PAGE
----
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Fact : The following code is valid.

var img = new Image();
img.onload = function() {
    context.drawImage(img, 32, 32);
};
img.src = "example.png";

First Observation : The following will not draw to canvas.

var img = new Image();
img.src = "example.png";
context.drawImage(img, 32, 32);

Second Observation : The following will draw to canvas (eventually)...

var img = new Image();
img.src = "example.png";
setInterval(function() {context.drawImage(img, 32, 32);}, 1000);

Why is it that I need to call the drawImage function on a callback? And if that is the case, why does it eventually work when nested in a setInterval function?

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4 Answers 4

up vote 3 down vote accepted

When you set the src of the image object, the browser starts to download it. But you may or may not get that image loaded by the time the browser executes the next line of code. That's why you are drawing a "blank" image, because it ain't loaded just yet.

You need to place an onload handler to know when the image has finished loading. Only then will you draw it to the canvas:

var img = new Image();             //create image object
img.onload = function(){           //create our handler
  context.drawImage(img, 32, 32);  //when image finishes loading, draw it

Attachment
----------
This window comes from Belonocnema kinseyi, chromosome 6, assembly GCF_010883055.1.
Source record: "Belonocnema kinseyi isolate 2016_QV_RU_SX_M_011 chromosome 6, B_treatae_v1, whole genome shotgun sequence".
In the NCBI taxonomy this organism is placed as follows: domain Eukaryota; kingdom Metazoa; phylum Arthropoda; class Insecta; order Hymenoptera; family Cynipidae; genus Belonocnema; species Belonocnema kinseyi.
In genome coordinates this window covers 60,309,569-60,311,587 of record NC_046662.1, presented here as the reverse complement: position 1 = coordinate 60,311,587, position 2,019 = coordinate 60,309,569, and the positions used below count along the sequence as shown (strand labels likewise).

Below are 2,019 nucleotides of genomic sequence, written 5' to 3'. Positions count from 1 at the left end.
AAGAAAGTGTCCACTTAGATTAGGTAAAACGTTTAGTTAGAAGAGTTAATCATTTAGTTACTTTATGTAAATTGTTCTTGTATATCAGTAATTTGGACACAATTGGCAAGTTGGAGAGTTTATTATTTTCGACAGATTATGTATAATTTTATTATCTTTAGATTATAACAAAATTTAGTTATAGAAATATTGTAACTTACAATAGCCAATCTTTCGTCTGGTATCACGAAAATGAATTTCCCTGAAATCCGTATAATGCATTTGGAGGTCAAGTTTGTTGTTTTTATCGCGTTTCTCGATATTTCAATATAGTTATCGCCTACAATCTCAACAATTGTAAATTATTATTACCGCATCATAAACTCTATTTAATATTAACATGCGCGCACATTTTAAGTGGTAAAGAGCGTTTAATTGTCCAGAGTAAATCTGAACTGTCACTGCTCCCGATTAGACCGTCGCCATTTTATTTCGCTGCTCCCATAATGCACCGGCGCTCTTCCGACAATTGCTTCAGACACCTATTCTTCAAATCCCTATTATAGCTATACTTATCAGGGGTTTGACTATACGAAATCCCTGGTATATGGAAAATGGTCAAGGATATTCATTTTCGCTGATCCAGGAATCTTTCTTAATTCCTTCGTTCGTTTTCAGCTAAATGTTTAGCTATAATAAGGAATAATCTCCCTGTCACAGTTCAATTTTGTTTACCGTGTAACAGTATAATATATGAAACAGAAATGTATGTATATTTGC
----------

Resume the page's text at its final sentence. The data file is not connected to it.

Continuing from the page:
}
img.src = "example.png";           //load 'em up!
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You can only draw the image to canvas after it's loaded, that's why it works when you do it from the onload callback. And it works with setInterval because, after a certain amount of time, it eventually gets fully loaded.

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I believe its because loading an image is not instant, it takes time. Once the image is loaded, then it can be drawn to the canvas

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This is needed because the browser needs to "read" and eventually download the image (onload event) to correctly handle the image load. Using a setInterval to simulate this behaviour could not work, for example loading of a large image on a slow connection... So the best way to do this is:

var img = new Image():
img.src = "image.jpeg";
img.onload = function() {
    // Now you can play with your image.
}
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